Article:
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TO M. TARENTIUS VARRO (With a copy of the Academica)
To demand a gift, even if a man has promised it, 1 is more than even a nation will generally do, unless under great provocation: nevertheless I have so much looked forward to your present that I venture to remind you of it, though not to press for it. So I have sent you four reminders who are not afflicted with excessive modesty: for you know how brazen-faced the New Academy is. Accordingly, I am sending ambassadors enlisted from its ranks, who I fear may by chance lodge a demand, though I have only commissioned them to ask a favour. I have been waiting in fact for a long time now, and have been holding back, so as not to address any work to you before I had received something from you, in order that I might repay you as nearly as possible in your own coin. But as you were somewhat slow in doing it—that is, as I construe it, somewhat unusually careful—I could not refrain from making manifest by such literary composition as I was capable of producing the union of our tastes and affections. I have therefore composed a dialogue purposing to be held between us in my villa at Cumae, Pomponius being there also. I have assigned to you the doctrines of Antiochus, which I thought I understood to have your approval; I have taken those of Philo for myself. I imagine that when you read it you will be surprised at our holding a conversation, which we never did hold; but you know the usual method of dialogues. At some future time, my dear Varro, we shall—if such is your pleasure-have many a long conversation of our own also. It may perhaps be some time hence: but let the fortune of the state excuse the past; it is our business to secure this ourselves. And oh that we might pursue these studies together in a time of tranquillity and with the constitution established on some basis, which if not good may be at any rate definitely fixed! Though in that case there would be other calls upon us-honourable responsibilities and political activities. As things are now, however, what is there to induce us to live without these studies? In my eyes indeed, even with them, it is barely worth while: when they are withdrawn, not even so much as that. But of this when we meet, and often hereafter. I hope your change of houses and new purchase may turn out everything you can desire. I think you were quite right to make them. Be careful of your health.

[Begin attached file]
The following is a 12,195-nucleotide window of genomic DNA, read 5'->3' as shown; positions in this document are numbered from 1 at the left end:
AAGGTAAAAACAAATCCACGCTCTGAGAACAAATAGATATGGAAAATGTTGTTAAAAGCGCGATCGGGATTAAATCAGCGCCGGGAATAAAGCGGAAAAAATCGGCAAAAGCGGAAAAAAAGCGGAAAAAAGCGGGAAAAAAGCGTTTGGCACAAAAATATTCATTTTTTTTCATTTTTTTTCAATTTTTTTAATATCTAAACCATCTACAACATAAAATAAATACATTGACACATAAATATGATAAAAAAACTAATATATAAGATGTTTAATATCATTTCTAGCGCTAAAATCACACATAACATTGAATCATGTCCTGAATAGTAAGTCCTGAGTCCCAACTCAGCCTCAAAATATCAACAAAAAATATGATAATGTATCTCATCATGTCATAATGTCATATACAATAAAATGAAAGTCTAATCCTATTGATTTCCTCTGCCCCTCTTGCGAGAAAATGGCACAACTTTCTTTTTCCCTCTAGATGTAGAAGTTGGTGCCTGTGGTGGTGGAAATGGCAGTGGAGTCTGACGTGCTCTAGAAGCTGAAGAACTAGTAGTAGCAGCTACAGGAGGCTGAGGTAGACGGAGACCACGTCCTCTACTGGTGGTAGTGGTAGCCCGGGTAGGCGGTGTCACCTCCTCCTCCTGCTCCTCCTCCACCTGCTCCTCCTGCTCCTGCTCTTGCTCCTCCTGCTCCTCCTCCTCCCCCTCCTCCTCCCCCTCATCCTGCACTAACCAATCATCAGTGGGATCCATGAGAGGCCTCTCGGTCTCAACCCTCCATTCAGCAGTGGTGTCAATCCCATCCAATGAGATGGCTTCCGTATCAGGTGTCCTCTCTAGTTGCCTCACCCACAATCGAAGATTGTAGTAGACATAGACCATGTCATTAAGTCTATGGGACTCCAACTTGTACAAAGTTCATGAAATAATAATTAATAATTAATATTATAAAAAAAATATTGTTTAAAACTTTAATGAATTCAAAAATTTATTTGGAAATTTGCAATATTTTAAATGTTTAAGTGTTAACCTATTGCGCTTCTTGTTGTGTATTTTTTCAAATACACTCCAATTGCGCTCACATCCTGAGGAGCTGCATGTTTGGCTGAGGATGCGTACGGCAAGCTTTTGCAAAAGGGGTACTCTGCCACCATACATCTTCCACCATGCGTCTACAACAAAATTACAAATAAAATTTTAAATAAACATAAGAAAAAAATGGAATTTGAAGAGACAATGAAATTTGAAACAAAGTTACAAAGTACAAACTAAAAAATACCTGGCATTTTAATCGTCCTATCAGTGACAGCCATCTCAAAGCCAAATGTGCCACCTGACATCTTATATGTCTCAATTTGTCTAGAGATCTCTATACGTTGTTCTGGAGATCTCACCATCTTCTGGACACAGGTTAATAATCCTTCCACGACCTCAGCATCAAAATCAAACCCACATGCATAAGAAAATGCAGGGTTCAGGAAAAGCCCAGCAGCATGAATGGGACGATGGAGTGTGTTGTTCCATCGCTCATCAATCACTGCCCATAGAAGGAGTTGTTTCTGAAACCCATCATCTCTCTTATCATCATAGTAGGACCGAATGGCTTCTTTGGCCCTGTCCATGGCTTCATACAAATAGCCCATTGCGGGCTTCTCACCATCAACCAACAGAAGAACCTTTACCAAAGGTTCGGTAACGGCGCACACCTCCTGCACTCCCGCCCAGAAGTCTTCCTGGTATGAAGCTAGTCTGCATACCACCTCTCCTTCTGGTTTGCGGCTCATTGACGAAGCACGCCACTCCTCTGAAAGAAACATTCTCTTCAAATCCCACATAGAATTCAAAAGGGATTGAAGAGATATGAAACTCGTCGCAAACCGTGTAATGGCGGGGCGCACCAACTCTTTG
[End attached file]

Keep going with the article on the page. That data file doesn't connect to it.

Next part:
1 Varro had promised to dedicate some work to Cicero. See p.289.

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